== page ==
NASA has directed Boeing and SpaceX to halt activities under contracts awarded last month to build commercial space taxis to ferry astronauts to the International Space Station while the U.S. Government Accountability Office reviews a protest of NASA’s contract decision filed by Sierra Nevada Corp.
Boeing and SpaceX beat out Sierra Nevada for the contracts, which are worth up to $6.8 billion and cover development, testing and operational flights through 2019 if NASA exercises all options in both deals.
NASA announced the winners of the Commercial Crew Transportation Capability, or CCtCap, contracts Sept. 16, and Sierra Nevada filed a protest to the GAO on Sept. 26, seeking “a further detailed review and evaluation of the submitted proposals and capabilities,” the company said in a statement.
The legal challenge stops any work to be executed under the Boeing and SpaceX contracts, according to Stephanie Schierholz, a NASA spokesperson.
“Pursuant to the GAO protest, NASA has instructed Boeing and SpaceX to stop performance of the CCtCap contract,” Schierholz said.
Officials did not say if the work stoppage prevents activities using internal funds.
The GAO has until Jan. 5 to recommend a response to Sierra Nevada’s challenge, but the congressional watchdog agency could release a ruling within weeks.
According to GAO data, about 42 percent of bid protests submitted to the agency from fiscal year 2008 to fiscal year 2012 were sustained by the GAO or resolved with voluntary action.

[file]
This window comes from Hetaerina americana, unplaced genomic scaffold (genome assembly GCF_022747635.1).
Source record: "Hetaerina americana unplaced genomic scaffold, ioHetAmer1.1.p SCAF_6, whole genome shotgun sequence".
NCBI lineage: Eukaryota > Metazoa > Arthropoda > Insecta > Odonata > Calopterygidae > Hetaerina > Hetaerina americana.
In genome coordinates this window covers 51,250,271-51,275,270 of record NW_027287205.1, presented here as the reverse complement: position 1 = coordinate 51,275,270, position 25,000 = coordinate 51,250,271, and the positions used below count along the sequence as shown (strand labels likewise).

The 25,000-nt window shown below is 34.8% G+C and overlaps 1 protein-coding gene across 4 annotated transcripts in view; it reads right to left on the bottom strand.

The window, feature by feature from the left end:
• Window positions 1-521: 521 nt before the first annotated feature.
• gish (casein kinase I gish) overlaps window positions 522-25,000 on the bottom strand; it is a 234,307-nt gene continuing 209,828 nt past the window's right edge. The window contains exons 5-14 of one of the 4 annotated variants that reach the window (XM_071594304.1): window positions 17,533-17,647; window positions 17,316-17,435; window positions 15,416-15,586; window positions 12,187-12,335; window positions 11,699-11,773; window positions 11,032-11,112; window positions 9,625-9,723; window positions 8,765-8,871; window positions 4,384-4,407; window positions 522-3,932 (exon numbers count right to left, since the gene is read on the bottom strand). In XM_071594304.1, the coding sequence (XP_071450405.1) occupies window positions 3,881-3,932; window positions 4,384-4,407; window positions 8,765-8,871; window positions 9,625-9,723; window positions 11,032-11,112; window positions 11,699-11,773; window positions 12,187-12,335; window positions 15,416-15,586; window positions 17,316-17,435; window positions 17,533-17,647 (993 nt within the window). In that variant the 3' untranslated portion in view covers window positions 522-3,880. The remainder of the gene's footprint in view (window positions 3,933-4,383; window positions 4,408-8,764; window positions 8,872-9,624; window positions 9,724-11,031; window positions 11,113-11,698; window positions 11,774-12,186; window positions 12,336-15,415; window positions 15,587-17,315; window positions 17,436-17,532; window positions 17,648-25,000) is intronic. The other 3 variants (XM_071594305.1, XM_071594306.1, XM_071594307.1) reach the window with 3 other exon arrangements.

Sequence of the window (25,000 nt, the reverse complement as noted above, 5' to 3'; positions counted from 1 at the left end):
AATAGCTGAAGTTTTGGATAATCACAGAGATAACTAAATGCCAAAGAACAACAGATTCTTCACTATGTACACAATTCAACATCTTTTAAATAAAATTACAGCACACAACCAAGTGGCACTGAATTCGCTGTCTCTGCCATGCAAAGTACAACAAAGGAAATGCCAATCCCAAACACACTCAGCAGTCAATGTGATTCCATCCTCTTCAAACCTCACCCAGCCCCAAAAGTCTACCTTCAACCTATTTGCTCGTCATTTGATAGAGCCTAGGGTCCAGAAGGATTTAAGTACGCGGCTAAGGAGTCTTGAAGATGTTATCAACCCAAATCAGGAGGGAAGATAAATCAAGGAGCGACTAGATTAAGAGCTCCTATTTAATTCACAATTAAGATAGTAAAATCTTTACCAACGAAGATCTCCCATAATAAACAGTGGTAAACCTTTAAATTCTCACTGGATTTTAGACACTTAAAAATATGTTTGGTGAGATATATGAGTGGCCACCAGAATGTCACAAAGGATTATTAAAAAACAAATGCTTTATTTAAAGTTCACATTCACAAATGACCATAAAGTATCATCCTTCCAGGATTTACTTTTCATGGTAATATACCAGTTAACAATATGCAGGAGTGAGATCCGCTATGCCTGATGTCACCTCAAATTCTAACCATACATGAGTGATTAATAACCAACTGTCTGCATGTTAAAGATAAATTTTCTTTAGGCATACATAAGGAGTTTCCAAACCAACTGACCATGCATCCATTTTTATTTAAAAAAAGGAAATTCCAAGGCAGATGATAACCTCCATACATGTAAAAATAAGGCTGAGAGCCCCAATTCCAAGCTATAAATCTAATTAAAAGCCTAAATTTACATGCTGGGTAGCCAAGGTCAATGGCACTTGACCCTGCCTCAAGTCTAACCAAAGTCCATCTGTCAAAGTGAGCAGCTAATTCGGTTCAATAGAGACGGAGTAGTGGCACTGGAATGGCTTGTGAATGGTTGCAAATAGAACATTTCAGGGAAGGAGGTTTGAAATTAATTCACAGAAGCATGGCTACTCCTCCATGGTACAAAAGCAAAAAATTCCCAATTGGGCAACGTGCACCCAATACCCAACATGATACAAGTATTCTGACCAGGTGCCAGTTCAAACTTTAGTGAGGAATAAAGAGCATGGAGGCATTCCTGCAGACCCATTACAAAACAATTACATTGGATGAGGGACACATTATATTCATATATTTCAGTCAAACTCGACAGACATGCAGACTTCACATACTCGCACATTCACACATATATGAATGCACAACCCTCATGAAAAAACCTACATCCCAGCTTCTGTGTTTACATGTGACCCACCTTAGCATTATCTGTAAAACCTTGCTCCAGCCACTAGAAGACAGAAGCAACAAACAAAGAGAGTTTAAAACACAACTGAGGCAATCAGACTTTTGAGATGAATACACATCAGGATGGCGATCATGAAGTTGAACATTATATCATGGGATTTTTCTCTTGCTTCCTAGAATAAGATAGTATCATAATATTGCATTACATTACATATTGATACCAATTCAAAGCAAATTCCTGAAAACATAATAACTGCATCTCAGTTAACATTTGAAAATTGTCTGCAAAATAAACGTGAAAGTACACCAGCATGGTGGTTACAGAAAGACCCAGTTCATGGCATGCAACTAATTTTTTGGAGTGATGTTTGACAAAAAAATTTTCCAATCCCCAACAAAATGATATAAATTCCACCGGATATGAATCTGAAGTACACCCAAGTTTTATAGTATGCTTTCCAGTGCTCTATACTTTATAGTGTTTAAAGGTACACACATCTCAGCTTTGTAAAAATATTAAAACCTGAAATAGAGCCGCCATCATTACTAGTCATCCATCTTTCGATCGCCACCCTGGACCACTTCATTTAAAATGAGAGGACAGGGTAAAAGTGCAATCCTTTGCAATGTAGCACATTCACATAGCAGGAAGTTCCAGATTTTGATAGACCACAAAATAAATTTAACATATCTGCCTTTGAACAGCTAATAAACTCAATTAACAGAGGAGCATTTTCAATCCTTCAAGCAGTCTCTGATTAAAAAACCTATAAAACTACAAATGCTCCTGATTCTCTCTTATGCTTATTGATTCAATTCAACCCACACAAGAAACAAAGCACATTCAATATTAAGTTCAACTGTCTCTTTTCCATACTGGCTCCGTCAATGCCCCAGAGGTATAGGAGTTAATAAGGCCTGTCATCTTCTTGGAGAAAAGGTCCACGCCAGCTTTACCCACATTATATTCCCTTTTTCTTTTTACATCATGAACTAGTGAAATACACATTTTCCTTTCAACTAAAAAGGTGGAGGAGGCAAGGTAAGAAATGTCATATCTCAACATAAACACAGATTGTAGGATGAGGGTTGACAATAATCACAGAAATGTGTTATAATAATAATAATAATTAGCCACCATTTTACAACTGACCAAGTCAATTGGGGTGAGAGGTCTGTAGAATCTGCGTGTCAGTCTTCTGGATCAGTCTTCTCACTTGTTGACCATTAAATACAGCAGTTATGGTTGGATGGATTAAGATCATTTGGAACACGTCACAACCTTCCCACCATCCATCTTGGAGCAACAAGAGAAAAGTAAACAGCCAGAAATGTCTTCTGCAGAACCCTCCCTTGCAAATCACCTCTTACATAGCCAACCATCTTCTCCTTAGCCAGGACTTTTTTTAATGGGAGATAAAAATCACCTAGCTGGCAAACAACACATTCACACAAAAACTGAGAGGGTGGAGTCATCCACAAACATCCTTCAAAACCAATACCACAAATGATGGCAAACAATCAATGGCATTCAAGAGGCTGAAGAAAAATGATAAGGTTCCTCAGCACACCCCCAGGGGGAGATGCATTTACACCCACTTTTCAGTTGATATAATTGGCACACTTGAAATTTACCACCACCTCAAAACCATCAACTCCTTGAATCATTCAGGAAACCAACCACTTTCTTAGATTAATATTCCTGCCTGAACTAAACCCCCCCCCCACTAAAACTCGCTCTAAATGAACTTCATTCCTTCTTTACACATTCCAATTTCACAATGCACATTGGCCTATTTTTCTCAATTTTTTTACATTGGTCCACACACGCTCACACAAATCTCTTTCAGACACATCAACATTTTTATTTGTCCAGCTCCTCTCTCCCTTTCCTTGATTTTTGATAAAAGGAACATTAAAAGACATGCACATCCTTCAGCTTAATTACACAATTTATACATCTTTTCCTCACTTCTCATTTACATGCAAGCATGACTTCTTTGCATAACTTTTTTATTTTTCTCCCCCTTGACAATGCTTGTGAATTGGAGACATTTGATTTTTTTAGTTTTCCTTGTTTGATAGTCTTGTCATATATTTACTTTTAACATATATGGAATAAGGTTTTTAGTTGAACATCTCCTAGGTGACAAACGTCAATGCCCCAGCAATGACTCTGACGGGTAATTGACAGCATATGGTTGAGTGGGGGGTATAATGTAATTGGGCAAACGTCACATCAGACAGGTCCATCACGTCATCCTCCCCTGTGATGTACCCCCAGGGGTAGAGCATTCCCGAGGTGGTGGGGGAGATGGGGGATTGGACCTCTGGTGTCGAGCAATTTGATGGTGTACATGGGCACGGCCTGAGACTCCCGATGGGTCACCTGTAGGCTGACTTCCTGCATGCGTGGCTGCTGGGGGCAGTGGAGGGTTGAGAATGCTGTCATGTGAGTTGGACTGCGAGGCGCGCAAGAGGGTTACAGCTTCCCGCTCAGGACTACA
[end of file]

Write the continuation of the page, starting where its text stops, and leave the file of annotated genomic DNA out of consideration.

If the GAO rules in favor of Sierra Nevada, NASA could change its decision or re-compete the commercial crew contract.
Sierra Nevada said there were “serious questions and inconsistencies in the source selection process” that prompted the contract protest.
“SNC believes the result of further evaluation of the proposals submitted will be that America ends up with a more capable vehicle, at a much lower cost, with a robust and sustainable future,” Sierra Nevada said in a press release.
Sierra Nevada’s bid to complete development of its Dream Chaser lifting body — designed to take off on top of a rocket and return to a runway landing — asked for $900 million less than Boeing, the company said.
The Dream Chaser proposal was deemed “near equivalent” to Boeing and SpaceX’s bids in scoring on technical merit and past performance, according to Sierra Nevada.
NASA has not released information on the reasons for choosing Boeing and SpaceX over Sierra Nevada, which touts the Dream Chaser’s ability to return to a softer landing than its competitors, along with other mission options such as satellite servicing, cargo delivery, and orbital debris removal.
Before the protest, Boeing was poised to carry on work on its CST-100 crew capsule under a $4.2 billion contract, and SpaceX won a $2.6 billion deal to develop a human-rated version of its Dragon spacecraft.
NASA officials have said both companies are on track to begin operational crew launches by the end of 2017, ending U.S. reliance on Russian Soyuz spacecraft to carry astronauts between Earth and the space station.
But NASA Administrator Charlie Bolden, speaking to reporters at the 65th International Astronautical Congress here, declined to answer any questions on the commercial crew program, citing legal sensitivities after Sierra Nevada’s challenge to the GAO.
Bill Gerstenmaier, head of the space agency’s human spaceflight programs, also deferred questions on the protest’s impact to Boeing and SpaceX’s schedules.
Boeing has completed work on a preceding agreement with NASA that led into the CCtCap phase of the commercial crew program.
SpaceX is putting its Dragon crew capsule through structural qualification testing, then engineers will gear up for a Dragon abort test before finishing milestones under the company’s previous cost-sharing agreement with NASA.
Those milestones are not affected by Sierra Nevada’s protest, but any work to kick off tasks identified in the new contract could be delayed, officials said.